Since September 2018, the Alabama Department of Public Health has investigated 524 Hepatitis A cases in North Alabama.
Right now, Jackson and DeKalb counties are the only counties where outbreaks have originated, but cases have been reported in other counties. These include Marshall, Etowah, Montgomery and Cherokee counties.
Officials have been keeping a close eye on cases since the outbreak in January, and they say there have been 57 cases this year, so far. That number is up 39 cases from the 18 reported last year.
Health officials say Hepatitis A is 100 percent preventable, but it can spread quickly among people who are not vaccinated. That's why they are saying anyone who has not yet been vaccinated should do so immediately.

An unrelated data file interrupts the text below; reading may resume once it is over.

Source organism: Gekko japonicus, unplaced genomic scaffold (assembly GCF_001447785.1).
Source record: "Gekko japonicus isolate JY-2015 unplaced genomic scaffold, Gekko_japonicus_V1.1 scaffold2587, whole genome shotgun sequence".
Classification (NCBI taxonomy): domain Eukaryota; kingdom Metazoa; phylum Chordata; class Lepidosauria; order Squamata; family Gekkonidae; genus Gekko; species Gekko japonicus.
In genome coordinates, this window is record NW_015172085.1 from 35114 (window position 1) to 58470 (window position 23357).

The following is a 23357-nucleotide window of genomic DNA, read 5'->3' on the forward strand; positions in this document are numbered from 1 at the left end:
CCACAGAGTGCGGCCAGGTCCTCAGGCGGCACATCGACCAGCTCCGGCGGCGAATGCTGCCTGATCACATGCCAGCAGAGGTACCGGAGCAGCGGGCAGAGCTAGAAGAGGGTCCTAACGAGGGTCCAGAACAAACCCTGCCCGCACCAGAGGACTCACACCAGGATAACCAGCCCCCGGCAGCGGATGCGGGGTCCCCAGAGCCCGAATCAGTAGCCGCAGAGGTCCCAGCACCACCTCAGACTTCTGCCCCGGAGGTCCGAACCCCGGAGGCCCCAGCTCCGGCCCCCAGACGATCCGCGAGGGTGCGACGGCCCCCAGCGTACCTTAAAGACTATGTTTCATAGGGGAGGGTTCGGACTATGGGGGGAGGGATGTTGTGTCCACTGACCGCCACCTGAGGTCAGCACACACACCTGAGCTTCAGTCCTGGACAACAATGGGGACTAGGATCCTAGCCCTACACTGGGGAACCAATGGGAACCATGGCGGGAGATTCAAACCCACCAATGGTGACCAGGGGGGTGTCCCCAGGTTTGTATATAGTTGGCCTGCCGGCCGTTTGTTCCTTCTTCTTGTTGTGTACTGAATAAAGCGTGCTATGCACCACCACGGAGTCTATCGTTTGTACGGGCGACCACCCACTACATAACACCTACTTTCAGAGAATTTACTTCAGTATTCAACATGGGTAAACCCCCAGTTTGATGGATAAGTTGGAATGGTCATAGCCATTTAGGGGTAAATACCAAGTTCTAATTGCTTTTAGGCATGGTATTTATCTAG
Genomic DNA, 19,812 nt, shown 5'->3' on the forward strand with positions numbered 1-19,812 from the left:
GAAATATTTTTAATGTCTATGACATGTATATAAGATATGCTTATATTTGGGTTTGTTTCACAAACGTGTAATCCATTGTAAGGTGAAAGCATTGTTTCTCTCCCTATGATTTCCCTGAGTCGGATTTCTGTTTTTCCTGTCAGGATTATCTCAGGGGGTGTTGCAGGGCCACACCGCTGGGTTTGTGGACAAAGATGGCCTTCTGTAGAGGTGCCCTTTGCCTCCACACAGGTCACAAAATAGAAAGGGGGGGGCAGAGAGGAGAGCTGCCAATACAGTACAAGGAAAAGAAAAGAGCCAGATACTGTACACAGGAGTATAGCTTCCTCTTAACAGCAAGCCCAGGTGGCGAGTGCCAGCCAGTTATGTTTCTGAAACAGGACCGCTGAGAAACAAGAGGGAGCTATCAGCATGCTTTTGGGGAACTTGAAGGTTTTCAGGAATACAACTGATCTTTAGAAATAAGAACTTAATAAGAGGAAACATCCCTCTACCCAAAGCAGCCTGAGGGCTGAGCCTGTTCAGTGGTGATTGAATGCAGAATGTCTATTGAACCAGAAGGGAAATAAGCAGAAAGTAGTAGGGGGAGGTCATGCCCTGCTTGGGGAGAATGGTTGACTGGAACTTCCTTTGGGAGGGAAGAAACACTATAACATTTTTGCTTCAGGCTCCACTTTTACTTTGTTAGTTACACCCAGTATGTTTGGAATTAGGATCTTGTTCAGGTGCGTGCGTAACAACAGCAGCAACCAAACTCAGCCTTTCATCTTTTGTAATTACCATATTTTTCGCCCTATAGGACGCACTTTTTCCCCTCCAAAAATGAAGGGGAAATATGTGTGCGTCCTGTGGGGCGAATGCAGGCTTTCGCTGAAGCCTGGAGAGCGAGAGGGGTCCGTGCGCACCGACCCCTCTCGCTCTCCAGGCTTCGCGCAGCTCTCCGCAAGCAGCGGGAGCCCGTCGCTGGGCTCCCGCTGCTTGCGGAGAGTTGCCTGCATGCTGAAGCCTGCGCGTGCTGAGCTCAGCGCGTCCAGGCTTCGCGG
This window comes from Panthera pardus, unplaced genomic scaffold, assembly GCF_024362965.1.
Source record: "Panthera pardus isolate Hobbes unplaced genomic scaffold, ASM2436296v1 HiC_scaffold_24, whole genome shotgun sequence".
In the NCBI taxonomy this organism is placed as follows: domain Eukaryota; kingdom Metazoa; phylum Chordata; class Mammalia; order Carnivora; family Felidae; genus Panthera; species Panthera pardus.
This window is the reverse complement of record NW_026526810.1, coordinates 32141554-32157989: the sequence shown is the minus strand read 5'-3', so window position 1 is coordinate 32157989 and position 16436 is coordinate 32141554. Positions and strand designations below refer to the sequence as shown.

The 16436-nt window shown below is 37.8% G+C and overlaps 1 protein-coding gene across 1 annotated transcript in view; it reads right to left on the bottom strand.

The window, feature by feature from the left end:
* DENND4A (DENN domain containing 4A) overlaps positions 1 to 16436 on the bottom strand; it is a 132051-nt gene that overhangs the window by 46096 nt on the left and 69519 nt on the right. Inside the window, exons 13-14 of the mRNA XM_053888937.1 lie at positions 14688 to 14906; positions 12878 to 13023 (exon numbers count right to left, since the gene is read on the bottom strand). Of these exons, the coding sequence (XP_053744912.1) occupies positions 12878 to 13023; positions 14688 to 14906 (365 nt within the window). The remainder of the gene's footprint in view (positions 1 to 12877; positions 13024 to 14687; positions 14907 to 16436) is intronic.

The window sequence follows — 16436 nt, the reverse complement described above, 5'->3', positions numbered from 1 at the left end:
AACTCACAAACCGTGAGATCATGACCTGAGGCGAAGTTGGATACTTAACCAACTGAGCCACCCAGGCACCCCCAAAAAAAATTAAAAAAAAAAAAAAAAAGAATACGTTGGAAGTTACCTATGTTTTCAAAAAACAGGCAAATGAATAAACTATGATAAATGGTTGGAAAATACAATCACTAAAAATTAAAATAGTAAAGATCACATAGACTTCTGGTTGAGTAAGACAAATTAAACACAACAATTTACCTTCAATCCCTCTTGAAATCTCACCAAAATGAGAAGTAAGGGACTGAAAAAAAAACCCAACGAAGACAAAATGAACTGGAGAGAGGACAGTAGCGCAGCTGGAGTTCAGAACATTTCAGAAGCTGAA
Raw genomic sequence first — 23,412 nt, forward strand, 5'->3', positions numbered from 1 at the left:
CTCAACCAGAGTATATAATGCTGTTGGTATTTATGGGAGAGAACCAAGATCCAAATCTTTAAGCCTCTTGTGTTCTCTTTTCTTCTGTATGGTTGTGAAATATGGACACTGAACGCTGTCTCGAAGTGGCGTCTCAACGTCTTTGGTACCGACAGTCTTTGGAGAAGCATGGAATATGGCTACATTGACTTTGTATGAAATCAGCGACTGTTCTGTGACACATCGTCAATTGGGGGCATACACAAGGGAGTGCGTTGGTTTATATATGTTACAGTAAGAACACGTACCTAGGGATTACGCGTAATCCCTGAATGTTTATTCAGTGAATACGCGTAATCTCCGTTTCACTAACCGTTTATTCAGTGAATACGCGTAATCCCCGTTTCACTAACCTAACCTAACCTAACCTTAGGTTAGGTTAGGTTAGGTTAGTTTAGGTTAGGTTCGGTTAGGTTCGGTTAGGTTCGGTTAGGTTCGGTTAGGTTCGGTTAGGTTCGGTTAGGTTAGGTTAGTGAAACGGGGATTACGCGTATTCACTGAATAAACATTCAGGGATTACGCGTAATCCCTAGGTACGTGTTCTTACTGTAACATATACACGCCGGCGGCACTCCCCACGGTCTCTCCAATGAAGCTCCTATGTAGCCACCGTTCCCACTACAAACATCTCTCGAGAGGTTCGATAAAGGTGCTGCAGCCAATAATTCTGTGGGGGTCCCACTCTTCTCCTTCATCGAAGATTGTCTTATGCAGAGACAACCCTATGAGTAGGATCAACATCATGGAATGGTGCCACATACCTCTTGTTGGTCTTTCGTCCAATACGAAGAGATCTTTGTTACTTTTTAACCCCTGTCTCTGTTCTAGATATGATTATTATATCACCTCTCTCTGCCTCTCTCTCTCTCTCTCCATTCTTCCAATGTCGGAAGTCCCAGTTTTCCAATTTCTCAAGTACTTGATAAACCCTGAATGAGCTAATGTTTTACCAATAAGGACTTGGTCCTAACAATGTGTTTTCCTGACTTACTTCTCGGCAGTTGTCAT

As of Friday morning, there are 26 cases in Jackson County, 22 in DeKalb County and two in Marshall County. There are no current investigations in any of these three counties.
There will be vaccination clinics for uninsured or insured “high risk” individuals in the most at-risk areas on the following dates:
May 16th at the Dutton Town Hall from 1 p.m. to 5 p.m.
May 23rd at the Flat Rock Community Center from 10 a.m. to 2 p.m.
May 30th at Piegan Town Hall from 10 a.m. to 2. p.m.
Section Pharmacy has free vaccines from the health department when they are open. Officials say the vaccine is 90 percent effective for 30 years.
"What we're seeing in Alabama is that we really got out early on this, and we got out in front of this as a matter of addressing this with this local community," said Dr. Karen Landers with the Alabama Department of Public Health.
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